The legendary Cunard Queen Elizabeth 2 on the Hudson River in New York City, October 16, 2008, as she departs for the final time.



19 February, 2012

The Shape of Things to Come, Part 3

I continue with my analysis and admiration of  rear ends......of ships.

Costa Magica, as seen from the stern while we docked in Nassau, Bahamas in April 2007, shows off her prop pockets.  Honestly, this feature completely escaped me on our first cruise on her.  I had noticed what I thought was a weird wavy waterline the previous year when we had been onboard for a Caribbean cruise.  From the tender ride heading into port, I thought they had perhaps adjusted the waterline since the majority of the time while steaming, there would be water off the props, perhaps in that pattern.  I got a chance to see the stern up close in Nassau and my initial impression was very wrong.  These were propeller "pockets" for her conventional shaft propulsion.  As compared to a later stretched version of this same hull design in the Costa Concordia, the Italians gave the newer ships a small "spoiler" or stern flap.

Source of this photo is unknown, taken from my files collected off the internet, so I cannot credit anyone.  Fincantieri, the builders of both Magica and Concordia, have updated the stern design with this appendage.  What is not visible is whether this appendage was literally added on or whether more plating modifications were done to fair in the transition.  Perhaps the pockets were eliminated.  Photos of Concordia on her side now do not offer any further information as this part of the hull is fully submerged.  In time, when more of her damage is documented, I hope to add additional information to this post.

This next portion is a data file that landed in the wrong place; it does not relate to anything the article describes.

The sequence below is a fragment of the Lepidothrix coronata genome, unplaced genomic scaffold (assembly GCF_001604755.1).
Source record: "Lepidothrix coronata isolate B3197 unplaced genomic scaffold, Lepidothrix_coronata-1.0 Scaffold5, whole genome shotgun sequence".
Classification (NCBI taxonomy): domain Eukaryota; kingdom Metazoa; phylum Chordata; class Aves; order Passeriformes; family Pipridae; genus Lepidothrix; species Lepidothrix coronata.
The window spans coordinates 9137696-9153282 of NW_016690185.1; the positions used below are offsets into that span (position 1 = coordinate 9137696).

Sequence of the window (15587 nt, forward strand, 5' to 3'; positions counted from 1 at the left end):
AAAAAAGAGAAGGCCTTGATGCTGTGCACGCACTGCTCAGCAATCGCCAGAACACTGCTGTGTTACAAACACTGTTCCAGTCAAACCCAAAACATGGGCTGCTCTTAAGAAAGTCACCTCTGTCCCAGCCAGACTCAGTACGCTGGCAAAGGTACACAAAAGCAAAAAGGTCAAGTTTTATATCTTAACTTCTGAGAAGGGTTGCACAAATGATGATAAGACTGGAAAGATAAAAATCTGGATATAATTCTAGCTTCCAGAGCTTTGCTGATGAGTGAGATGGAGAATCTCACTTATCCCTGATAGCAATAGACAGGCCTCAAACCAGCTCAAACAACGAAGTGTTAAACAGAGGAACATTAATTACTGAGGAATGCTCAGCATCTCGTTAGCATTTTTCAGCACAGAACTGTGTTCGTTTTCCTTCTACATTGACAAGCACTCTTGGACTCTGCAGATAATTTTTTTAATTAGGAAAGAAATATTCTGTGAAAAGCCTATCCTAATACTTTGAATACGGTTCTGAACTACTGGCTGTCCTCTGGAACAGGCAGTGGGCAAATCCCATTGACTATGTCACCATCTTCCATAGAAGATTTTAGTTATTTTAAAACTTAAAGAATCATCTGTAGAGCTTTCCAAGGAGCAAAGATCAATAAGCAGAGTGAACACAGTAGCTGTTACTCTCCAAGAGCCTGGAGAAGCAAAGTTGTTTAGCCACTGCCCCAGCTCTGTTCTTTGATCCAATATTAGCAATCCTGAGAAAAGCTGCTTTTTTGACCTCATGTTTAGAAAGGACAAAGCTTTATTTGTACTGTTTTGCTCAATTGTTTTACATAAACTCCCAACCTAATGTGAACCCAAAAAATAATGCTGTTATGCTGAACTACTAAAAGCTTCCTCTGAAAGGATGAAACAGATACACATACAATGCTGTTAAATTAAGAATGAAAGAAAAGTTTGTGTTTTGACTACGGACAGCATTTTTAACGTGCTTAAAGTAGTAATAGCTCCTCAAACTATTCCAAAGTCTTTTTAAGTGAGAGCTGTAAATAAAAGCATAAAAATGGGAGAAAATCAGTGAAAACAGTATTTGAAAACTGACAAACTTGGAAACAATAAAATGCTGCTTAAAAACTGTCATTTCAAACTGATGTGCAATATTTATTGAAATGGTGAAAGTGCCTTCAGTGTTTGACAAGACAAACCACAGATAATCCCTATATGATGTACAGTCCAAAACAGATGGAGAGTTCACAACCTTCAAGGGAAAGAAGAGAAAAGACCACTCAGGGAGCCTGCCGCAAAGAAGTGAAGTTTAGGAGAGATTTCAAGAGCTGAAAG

Costa Magica stern is shown above with the highly angular surface planes typical of this often used Carnival hull design. I have to admit, the more I viewed the ship, the more I came to more than tolerate the appearance.  From someone accustomed to the more graceful sterns of Queen Elizabeth 2 and her predecessors, this was a big step.


Looking at this profile now again, seveal years later, the design does strike me as very Italian, in the Alfa Romeo Milano or 154 style.  One could even say that it is done in the latest Cadillac style of folded planes used in their popular car designs. Some like it, others hate the look.






For Costa Concordia, it looks like the designers just tacked on a small spoiler to gain a little speed and efficency, like automotive designers do.  Maybe Captain Schettino liked to view it as such, since we all keep hearing that he drove the ship like she was a Ferrari!

Luck would have it that the retro Disney Wonder was berthed adjacent to the Magica and offered a sharp contrast in stern designs.  What a beautiful ship she was, and that opinion has nothing to do with my bias for dark hull colored ships!






















Disney Wonder in Nassau, Bahamas, April 2007

I absolutely love the lines of the Disney ships, including the new Disney Dream that has recently joined the fleet.  Here we see a modern interpretation of classic Art Deco/Streamline Moderne design, flawlessly executed in typical Disney style.  Now this ship, and her near identical twin, the Disney Magic, were built by Fincantieri, so the yard does know how to do curved plating opposed to all the flat plane surfaces on the Costa ships.  Interesting, the new Disney Dream was not built by Fincantieri, but by the the German yard of Meyer Werft, the builders of the Celebrity Solstice class ships; the ships with the exaggerated duckbill stern appendages previously referenced in Part 2 of this subject post.  Both the new Disney ships and the Solstice class ships are high on my wish list to cruise on.  In the meantime, I'll continue with my arse end admiring....of ships.

2 comments:

  1. Great Analysis with a tangible explanation.
    WELL DONE, Ken!


    Ken MacLean
    kmaclean@gc.edu / k.maclean@cruiseone.com

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